The Pecker Principle

From Holden:

The National Enquirer tired to suppress a twenty-year-old Playboy video of Arnold Schwarzenegger gopin’-it-up in Rio — by buying a copy of the VHS classic. Unfortunately, there are many other copies out there.

Soon after Arnold Schwarzenegger entered the 2003 recall campaign, a tabloid publisher that was recruiting him as a consultant tried to suppress a risque 1983 Playboy video starring the future governor.

The video, which had first aired years before on the Playboy Channel, shows him grabbing a scantily clad woman and making other sexually suggestive gestures.

Here’s the video.

The Enquirer paid $2,000 for its copy. You can purchase your own copy here for $8.36.

American Media Inc., publisher of the National Enquirer, paid Thomas Wells of Los Angeles $2,000 for a copy of the video under two agreements that barred him from discussing it with anyone but the company.


The Wells contracts, reviewed by The Times, were at least the second instance of American Media paying for confidentiality agreements with people who might have been in positions to embarrass the candidate over his dealings with women.

The contracts were referred to among some American Media staff as the “David Pecker Project.” [Try reading that with a straigh face.] Pecker is the chief executive officer of American Media. He had met with Schwarzenegger earlier that year to discuss a multimillion-dollar consulting deal that made him the public face of the company’s two muscle magazines, Flex and Muscle & Fitness.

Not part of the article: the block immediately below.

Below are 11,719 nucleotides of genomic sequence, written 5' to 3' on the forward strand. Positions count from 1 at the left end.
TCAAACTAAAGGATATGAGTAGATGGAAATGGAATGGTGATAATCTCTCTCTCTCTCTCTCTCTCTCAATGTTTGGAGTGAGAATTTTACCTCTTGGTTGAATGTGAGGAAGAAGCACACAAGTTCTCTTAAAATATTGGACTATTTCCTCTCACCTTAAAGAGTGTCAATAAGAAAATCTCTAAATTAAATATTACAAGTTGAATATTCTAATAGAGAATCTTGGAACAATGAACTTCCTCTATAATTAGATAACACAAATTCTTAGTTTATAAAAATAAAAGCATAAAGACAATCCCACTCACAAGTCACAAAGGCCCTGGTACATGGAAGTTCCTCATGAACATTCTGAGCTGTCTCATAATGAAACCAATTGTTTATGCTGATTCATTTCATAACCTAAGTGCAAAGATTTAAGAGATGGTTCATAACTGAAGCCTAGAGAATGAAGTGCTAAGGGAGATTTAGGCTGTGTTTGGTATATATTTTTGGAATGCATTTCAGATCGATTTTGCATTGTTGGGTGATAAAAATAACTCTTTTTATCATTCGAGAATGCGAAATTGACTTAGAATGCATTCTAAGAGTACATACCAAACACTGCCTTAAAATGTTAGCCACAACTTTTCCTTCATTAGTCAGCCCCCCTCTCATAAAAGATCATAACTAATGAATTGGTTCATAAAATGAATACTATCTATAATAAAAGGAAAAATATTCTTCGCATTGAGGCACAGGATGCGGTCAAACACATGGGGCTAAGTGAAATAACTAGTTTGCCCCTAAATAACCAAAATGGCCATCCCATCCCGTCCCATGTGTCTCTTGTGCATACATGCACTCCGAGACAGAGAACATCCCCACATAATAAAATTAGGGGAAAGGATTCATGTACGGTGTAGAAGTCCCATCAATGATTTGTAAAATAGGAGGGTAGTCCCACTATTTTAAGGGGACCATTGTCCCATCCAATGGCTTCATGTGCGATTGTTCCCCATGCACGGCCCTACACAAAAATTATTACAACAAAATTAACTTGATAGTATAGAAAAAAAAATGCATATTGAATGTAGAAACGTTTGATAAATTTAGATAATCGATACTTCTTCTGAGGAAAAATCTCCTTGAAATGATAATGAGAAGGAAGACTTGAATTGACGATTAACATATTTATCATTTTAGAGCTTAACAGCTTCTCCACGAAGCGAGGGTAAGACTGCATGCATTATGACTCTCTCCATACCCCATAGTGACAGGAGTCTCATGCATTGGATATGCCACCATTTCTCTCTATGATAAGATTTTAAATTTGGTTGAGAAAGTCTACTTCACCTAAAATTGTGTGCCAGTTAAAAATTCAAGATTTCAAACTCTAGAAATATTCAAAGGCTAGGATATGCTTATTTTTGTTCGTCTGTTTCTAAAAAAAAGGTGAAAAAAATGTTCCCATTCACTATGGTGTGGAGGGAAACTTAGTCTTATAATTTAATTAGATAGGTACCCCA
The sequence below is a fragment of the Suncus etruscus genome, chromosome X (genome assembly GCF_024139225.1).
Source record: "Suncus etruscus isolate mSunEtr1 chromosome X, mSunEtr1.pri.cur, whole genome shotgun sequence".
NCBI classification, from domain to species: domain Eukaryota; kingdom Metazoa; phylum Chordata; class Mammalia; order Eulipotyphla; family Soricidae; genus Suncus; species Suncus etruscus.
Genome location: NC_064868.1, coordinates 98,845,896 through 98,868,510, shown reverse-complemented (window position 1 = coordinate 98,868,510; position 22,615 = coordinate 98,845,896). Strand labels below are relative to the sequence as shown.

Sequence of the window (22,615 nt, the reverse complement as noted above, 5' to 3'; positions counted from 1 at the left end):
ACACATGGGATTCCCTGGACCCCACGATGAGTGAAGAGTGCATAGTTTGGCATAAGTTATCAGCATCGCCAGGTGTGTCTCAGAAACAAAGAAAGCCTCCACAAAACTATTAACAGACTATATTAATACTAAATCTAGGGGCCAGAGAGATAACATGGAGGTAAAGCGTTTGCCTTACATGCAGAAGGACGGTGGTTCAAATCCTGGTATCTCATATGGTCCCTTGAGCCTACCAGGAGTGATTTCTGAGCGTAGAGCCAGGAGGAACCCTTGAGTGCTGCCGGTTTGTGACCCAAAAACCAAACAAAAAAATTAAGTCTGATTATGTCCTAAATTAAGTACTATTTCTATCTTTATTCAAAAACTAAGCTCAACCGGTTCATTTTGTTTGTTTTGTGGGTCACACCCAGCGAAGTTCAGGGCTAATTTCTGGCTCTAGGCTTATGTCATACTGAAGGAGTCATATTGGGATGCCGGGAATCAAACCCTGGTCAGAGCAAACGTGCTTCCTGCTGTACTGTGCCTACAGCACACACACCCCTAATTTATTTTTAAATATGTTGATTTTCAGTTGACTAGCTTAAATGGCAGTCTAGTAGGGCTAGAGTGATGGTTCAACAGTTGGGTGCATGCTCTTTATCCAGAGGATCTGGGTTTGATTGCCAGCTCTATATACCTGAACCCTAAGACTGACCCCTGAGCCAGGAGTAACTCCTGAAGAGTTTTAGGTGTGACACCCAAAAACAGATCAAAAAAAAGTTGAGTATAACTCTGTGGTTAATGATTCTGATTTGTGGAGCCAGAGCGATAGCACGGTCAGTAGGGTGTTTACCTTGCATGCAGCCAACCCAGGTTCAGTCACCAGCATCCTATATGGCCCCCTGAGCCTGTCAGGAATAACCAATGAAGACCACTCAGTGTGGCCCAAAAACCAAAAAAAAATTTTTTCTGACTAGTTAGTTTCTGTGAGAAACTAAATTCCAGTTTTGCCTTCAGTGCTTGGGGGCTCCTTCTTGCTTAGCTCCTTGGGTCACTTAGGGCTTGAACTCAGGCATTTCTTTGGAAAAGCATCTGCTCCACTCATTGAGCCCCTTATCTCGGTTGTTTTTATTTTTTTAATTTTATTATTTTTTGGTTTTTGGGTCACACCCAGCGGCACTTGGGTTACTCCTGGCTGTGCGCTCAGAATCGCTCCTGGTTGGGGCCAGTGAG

In buying Wells’ copy of the video, the company prepared documents that offer a one-sentence description of the contents: “Arnold Schwarzenegger groping a woman in Australia.” (The film was actually shot in Rio de Janeiro.)

A former American Media executive, speaking on condition of anonymity because he signed an agreement not to talk publicly about the company, said the firm wanted to spare Schwarzenegger possible embarrassment during his gubernatorial campaign.

“We were protecting him,” the former executive said.


“Pecker wanted to protect Arnold, since he was very important to their two titles, Flex and Muscle & Fitness,” said a second source, who worked at American Media at the time and also asked not to be named because he has a confidentiality agreement with the company. “When we had embarrassing information about Arnold, we were to buy it up off the market.”


The videotape is titled “Carnival in Rio” and was made for a division of Playboy Enterprises. The 86-minute production is hosted by Schwarzenegger and features Rio’s raucous annual pre-Lenten carnival. He provides a travelogue against a backdrop of topless women, provocative dancing, eating, drinking and partying.

Early on, he dances at a nightclub with three women in gold-beaded thongs and matching bikini tops. At one point, he grabs a dancer’s buttocks; she immediately clasps his wrists and pushes his hands away.

“You know something,” Schwarzenegger says in the film, “after watching the [dancers] shake it, I can absolutely understand why Brazil is totally devoted to my favorite body part: the ass.”

In a later scene at a dining table, he slowly feeds a woman a carrot as the camera moves in for a close-up.